For one, it’s about “novice hikers who attempt to complete the trail.” (In itself a recipe for disaster.)  For another thing it’s “a movie about nature’s majesty.”  (Not about “philosophizing.”)  And third:

The Appalachian Trail Conservancy has said that additional ridgerunners will be hired in anticipation of an influx of hikers motivated by “A Walk in the Woods” to check out the famous footpath.

Fourth, the reviewer noted many “greenhorns” he met as a ridgerunner “were dangerously unprepared or ridiculously over-packed.”  Also, “the most common source of trail stress I encountered were people with blisters and other foot ailments caused by brand new boots or excessive mileage.”  Then too the director himself noted, “In our story it was important that Redford’s character doesn’t really know why he’s doing it.”

Which I suppose is an viable comment on men in general, and especially older men, on the verge or past the verge of “Geezer-dom.”  Sometimes we do things just for the hell of it.

(“Oh, and women never do things ‘they know not why?'”)

But the best part of the Fact-Checking review?  The part where the director – Ken Kwapis – said that he doesn’t pay any attention to – or even read – those negative reviews:

Didn’t read a one of those reviews.  As people say, if you’re going to believe the good ones, you have to believe the bad ones, so I ignore all of them…

Which provides another valuable lesson.  “Sometimes you should just ignore the critics.”

For all these reasons and more, A Walk in the Woods is definitely a film worth seeing.  If you’re into that sort of thing.  And even if – or perhaps because – “every female [in the film] exists to simply serve the needs of the central male characters.”  (As Ms. Wloszczyna alleged.)

But don’t just take my word for it.  Mi Dulce liked the film almost as much as I did…

 November 10, 2014 photo IMG_4332_zps47e076b9.jpg“Siesta at sea,” 12 miles offshore.  (An experience a “stay-at-home” will never have…)

The upper image is courtesy of Kristen Schaal Talks A Walk in the Woods: “Kristen Schaal is one of those trusted comedic talents who, whenever she pops up in a TV show or film, you know she’ll leave an impression…  [In “Woods” she] plays a fellow trail hiker who is also a know-it-all annoyance.”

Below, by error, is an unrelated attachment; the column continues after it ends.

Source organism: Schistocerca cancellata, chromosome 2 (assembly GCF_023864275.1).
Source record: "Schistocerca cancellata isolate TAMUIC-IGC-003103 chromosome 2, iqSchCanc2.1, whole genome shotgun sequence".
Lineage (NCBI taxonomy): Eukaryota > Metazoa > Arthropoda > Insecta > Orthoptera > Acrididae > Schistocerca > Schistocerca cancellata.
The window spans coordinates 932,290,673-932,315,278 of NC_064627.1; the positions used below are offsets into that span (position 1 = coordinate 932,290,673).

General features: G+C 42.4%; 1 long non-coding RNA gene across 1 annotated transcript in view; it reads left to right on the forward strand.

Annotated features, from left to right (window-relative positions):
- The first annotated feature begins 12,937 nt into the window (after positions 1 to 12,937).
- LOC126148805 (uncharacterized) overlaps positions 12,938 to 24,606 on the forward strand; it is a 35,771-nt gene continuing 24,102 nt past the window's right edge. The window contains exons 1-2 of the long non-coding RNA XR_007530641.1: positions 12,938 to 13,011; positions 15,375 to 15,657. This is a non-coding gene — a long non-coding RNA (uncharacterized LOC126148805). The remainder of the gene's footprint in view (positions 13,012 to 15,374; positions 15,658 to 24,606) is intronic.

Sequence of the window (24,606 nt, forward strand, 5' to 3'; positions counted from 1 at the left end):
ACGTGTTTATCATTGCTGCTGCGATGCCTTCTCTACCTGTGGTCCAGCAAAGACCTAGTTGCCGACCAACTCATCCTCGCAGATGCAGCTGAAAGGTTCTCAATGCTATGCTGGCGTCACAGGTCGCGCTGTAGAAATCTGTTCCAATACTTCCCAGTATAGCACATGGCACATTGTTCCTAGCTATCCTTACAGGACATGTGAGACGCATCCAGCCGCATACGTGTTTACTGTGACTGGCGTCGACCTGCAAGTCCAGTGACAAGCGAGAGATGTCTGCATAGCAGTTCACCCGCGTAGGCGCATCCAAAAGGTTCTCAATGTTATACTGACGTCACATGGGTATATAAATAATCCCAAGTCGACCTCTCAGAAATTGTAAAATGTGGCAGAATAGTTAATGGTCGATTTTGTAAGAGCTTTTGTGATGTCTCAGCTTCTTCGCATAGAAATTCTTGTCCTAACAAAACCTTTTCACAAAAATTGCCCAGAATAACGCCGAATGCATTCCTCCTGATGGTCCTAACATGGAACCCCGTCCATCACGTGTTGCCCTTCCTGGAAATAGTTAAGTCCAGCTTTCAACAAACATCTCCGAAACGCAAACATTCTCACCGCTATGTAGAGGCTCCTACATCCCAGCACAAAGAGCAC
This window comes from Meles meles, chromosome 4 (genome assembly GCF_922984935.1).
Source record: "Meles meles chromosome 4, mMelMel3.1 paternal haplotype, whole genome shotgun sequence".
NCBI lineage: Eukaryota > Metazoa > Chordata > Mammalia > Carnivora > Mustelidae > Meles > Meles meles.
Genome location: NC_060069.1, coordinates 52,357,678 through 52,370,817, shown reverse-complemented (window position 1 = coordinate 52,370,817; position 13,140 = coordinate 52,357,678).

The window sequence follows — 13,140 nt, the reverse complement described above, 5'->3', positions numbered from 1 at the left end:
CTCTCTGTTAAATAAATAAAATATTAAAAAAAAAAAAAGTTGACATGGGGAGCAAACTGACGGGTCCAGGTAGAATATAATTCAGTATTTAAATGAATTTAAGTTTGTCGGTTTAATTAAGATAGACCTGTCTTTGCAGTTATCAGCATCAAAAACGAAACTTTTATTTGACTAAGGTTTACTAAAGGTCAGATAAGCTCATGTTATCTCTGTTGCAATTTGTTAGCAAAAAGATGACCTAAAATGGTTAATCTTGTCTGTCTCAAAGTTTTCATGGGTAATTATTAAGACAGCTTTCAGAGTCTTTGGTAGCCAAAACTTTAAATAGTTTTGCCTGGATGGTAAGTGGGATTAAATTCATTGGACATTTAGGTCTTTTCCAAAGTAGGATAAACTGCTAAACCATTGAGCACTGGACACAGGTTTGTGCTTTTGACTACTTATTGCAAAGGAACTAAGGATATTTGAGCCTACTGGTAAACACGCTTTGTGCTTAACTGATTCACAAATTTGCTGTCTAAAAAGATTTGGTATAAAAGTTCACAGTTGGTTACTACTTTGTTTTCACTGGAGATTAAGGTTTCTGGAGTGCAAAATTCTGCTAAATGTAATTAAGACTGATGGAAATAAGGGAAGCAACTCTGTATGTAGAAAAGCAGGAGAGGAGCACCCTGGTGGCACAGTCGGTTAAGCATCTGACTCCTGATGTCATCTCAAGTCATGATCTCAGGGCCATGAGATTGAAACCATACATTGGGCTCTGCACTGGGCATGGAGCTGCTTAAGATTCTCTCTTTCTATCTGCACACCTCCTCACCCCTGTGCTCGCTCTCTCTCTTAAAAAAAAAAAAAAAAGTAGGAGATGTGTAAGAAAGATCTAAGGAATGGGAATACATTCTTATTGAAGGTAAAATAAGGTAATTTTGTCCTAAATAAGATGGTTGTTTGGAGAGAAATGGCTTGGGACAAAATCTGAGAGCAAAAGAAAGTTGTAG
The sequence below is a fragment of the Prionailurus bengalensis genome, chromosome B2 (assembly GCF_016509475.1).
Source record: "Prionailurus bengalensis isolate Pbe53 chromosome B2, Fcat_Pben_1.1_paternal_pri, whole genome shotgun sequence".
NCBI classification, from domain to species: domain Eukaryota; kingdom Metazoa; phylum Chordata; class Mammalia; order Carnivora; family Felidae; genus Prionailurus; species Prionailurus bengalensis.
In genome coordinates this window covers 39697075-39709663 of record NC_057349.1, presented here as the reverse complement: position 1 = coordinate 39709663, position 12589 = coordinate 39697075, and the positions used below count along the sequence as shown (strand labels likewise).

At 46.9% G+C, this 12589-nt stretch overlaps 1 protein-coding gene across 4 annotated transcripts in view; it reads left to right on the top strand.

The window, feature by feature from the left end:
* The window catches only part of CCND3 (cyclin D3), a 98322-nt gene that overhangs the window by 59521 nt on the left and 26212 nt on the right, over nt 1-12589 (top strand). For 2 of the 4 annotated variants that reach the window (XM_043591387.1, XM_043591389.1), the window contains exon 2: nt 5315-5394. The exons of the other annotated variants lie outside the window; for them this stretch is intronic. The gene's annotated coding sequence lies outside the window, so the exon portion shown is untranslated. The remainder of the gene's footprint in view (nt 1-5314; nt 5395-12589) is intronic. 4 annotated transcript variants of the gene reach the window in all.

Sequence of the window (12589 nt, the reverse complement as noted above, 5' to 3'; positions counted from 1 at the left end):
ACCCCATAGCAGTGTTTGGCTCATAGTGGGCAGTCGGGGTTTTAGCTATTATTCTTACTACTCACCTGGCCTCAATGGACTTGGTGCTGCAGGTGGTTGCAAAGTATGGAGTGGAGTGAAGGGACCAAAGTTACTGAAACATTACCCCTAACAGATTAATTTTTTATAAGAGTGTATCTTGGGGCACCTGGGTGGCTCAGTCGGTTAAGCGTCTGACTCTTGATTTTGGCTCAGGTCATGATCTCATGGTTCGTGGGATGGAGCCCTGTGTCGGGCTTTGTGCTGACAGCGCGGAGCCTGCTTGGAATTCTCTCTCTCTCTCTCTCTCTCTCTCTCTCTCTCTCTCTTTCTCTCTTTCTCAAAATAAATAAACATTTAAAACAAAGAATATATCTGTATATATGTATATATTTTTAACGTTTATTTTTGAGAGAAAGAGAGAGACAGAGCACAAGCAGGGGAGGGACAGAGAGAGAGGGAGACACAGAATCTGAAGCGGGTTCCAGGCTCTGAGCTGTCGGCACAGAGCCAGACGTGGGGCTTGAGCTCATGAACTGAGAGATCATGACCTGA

And speaking of “every female [in the film] exists to simply serve the needs of the central male characters…”   It’s hard to see how the Kristen Schaal character fit into that stereotype

Re: director Ken Kwapis and what he learned.  He added that after “reading the book and making this movie, I came home and realized I could barely identify any of the trees in my own backyard.  So it has encouraged me to better see what’s right in front of my face.”

The lower image is courtesy of On canoeing 12 miles offshore.  Yours truly took the picture just after the dawn of a morning when we two geezer-canoeists got up at 3:00 a.m.  (The object was to negotiate the Gulf of Mexico before the wind stirred up the waves.)  We paddled 17 miles in 11 hours, in two separate canoes .  And aside from the occasional “siesta at sea,” the only break we took was a one-hour stopover on Cat Island, some seven miles off the Mississippi coast.

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 Which brings up the wisdom of doing “a preliminary or test* overnight-hike or two.”   (Something the Redford character failed to even consider in the film.)

Which is being interpreted:  My “failure” back in 1967 has always stuck in my craw.  But at this late stage of my life I know I’ll probably never hike the whole Trail, or even the 623-mile segment from Springer Mountain to Gettysburg.  On the other hand I am determined to hike segments of the Trail, one in each state it passes through, and preferably in three- or four-day segments.

To that end, I’ve done two three-hour hikes, one north and south of where U.S. 64 intersects the Trail near Franklin, North Carolina.  The second test-hike was “to” Springer Mountain, but from the other end.  (So to speak.)  That is, from the trailhead in Google Maps as “Three Forks USFS 58 4.3, Appalachian Trail, Blue Ridge, GA.” (That would be “U.S. Forest Service Road.”)  And for both test-hikes I wore a 22-pound weight vest, for training purposes.

My next project is a 27-mile hike from where U.S. 64 intersects the Trail, up to Wesser NC.  The question is whether it’ll take two or three days.  

And a BTW:  My “canoe buddy” from 12 miles offshore is now proposing a 16-day canoe trip down the Yukon River, from White Horse to Dawson City.  (That‘ll be worth a blog-post!)